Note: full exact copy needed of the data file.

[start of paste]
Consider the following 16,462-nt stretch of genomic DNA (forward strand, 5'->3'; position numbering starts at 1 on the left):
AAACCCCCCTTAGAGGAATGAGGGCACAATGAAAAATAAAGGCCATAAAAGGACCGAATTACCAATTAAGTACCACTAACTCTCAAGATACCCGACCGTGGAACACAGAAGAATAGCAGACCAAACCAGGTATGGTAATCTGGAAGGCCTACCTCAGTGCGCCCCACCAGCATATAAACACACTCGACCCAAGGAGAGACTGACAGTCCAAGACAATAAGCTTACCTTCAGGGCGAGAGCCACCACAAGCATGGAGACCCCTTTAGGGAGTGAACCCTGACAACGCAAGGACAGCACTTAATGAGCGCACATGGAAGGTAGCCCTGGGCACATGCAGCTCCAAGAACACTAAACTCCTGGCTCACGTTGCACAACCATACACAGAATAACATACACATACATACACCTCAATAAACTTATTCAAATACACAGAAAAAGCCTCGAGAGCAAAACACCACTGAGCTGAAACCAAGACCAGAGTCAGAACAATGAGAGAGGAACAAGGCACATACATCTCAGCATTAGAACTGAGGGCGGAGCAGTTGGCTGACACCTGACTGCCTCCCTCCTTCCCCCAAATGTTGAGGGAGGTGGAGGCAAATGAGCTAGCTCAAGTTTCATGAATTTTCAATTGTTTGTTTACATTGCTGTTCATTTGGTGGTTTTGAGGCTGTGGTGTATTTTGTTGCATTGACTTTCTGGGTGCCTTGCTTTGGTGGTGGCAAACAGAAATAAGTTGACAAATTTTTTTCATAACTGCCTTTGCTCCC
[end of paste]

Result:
Consider the following 16,462-nt stretch of genomic DNA (forward strand, 5'->3'; position numbering starts at 1 on the left):
AAACCCCCCTTAGAGGAATGAGGGCACAATGAAAAATAAAGGCCATAAAAGGACCGAATTACCAATTAAGTACCACTAACTCTCAAGATACCCGACCGTGGAACACAGAAGAATAGCAGACCAAACCAGGTATGGTAATCTGGAAGGCCTACCTCAGTGCGCCCCACCAGCATATAAACACACTCGACCCAAGGAGAGACTGACAGTCCAAGACAATAAGCTTACCTTCAGGGCGAGAGCCACCACAAGCATGGAGACCCCTTTAGGGAGTGAACCCTGACAACGCAAGGACAGCACTTAATGAGCGCACATGGAAGGTAGCCCTGGGCACATGCAGCTCCAAGAACACTAAACTCCTGGCTCACGTTGCACAACCATACACAGAATAACATACACATACATACACCTCAATAAACTTATTCAAATACACAGAAAAAGCCTCGAGAGCAAAACACCACTGAGCTGAAACCAAGACCAGAGTCAGAACAATGAGAGAGGAACAAGGCACATACATCTCAGCATTAGAACTGAGGGCGGAGCAGTTGGCTGACACCTGACTGCCTCCCTCCTTCCCCCAAATGTTGAGGGAGGTGGAGGCAAATGAGCTAGCTCAAGTTTCATGAATTTTCAATTGTTTGTTTACATTGCTGTTCATTTGGTGGTTTTGAGGCTGTGGTGTATTTTGTTGCATTGACTTTCTGGGTGCCTTGCTTTGGTGGTGGCAAACAGAAATAAGTTGACAAATTTTTTTCATAACTGCCTTTGCTCCC